24th Conference on Severe Local Storms


Impact of high temporal frequency radar data assimilation on storm-scale NWP model simulations

Nusrat Yussouf, Cooperative Institute for Mesoscale Meteorological Studies, Norman, OK; and D. J. Stensrud

Radial-velocity and reflectivity observations from Doppler radars can provide important information for initializing numerical storm-scale prediction models and in diagnosing the evolution of severe weather events like thunderstorms and tornadoes. Recent research indicates that the assimilation of Doppler radar data using the Ensemble Kalman Filter (EnKF) approach generates good estimates of storm structure. While the conventional Doppler radar takes 4-5 minutes to scan a thunderstorm, the new and emerging Phased Array Radar (PAR) rapid and adaptive scanning technology can scan the same storm in less than a minute and can enhance the scanning angles in real time to get a better depiction of the storm top. Thus, in an effort to explore the impact of high temporal frequency PAR observations in storm assimilation, Observing System Simulation Experiments (OSSEs) are designed using the EnKF as a method for initializing storm-scale numerical forecast models.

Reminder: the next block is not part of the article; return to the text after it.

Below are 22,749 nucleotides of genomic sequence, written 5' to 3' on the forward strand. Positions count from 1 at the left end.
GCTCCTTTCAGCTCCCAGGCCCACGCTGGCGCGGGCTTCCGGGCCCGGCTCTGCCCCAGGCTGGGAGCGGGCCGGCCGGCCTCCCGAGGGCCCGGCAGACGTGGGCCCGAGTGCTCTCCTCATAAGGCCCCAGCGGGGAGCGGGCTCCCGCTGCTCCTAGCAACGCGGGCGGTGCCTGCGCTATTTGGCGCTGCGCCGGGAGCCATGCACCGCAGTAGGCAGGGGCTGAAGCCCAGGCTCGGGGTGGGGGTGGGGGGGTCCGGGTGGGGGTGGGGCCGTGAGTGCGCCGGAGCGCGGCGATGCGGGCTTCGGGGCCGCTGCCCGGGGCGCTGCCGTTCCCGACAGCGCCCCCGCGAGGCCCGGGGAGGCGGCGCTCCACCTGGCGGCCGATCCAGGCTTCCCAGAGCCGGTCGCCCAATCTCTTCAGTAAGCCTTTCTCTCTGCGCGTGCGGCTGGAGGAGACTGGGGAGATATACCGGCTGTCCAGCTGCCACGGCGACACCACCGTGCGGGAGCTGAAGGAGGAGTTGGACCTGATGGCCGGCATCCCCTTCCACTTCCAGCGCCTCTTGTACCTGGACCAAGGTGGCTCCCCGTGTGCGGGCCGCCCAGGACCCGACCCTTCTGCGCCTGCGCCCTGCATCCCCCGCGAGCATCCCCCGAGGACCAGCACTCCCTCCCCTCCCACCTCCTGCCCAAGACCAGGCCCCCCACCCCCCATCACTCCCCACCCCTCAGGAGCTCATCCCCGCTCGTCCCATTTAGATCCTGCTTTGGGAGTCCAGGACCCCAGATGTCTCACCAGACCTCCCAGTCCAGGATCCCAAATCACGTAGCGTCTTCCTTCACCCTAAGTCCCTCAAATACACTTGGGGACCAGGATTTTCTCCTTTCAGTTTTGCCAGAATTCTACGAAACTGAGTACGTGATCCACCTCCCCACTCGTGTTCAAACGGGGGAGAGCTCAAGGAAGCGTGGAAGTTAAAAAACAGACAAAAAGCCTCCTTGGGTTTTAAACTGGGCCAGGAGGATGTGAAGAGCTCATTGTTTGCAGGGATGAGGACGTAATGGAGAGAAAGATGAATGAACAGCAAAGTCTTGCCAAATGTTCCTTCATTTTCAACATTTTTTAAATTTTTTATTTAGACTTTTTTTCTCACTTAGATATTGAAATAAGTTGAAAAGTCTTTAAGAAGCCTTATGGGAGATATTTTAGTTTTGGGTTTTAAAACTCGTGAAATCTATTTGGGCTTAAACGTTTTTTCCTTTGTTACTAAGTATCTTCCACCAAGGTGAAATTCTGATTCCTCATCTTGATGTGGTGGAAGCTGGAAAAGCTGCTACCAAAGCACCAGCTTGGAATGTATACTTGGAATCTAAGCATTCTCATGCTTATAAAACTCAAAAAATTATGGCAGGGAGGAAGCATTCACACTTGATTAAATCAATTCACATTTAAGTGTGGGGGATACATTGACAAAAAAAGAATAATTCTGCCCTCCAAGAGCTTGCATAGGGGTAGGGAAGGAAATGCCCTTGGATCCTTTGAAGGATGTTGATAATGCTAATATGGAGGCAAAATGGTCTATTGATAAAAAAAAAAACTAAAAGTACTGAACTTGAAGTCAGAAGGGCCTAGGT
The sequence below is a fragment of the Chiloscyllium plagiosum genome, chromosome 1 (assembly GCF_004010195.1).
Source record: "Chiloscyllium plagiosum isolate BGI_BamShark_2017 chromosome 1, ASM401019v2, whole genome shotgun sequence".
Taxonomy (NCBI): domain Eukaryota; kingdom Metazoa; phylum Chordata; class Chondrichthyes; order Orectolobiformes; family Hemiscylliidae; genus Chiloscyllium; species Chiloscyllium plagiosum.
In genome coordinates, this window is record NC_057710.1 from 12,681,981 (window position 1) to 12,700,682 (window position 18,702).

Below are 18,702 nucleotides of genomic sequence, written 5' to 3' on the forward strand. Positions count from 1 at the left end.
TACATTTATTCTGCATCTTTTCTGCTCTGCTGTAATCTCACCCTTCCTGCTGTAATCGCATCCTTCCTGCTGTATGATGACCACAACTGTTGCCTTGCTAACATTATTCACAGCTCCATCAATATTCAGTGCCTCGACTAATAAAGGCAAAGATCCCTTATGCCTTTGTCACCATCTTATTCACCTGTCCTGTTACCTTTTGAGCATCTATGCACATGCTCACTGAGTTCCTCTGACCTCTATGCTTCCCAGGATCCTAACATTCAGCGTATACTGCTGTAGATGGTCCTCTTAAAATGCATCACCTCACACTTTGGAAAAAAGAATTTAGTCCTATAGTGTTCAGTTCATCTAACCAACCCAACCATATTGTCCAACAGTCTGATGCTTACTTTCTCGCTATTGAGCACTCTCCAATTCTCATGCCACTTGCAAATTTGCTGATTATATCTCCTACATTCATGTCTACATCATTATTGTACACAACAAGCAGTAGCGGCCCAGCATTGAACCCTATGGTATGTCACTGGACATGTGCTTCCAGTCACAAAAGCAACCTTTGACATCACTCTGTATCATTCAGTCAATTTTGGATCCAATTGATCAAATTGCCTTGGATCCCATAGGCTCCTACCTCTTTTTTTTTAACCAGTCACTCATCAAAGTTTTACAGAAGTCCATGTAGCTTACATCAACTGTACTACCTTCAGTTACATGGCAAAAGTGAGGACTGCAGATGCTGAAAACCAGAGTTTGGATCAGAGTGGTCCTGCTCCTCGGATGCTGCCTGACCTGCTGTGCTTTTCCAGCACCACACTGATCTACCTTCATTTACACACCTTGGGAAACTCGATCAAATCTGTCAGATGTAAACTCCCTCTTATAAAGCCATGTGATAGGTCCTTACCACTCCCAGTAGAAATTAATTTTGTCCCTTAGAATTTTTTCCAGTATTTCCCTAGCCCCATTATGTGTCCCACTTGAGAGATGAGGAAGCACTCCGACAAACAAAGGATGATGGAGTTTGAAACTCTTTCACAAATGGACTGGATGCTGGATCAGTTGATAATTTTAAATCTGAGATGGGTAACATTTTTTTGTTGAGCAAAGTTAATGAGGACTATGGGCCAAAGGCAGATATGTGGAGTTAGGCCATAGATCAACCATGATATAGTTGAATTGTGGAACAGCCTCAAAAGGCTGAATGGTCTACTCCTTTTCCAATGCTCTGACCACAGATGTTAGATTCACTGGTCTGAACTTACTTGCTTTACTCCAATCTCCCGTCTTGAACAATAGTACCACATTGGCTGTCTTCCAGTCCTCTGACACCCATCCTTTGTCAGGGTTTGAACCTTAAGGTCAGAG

Several different OSSEs are conducted with radial-velocity and reflectivity observations constructed from simulated supercells in native radar coordinates using a realistic volume averaging technique. Two sets of experiment are run for each OSSE. One experiment assimilates the simulated Doppler radar observations while the other experiment assimilates the high temporal frequency PAR observations. Results obtained are compared to document the value of new PAR observations to the creation of improved storm analyses and short-range ensemble forecasts.

extended abstract  Extended Abstract (1.4M)

wrf recording  Recorded presentation

Session 9B, Data Assimilation
Tuesday, 28 October 2008, 4:30 PM-6:00 PM, South Ballroom

Next paper

Browse or search entire meeting

AMS Home Page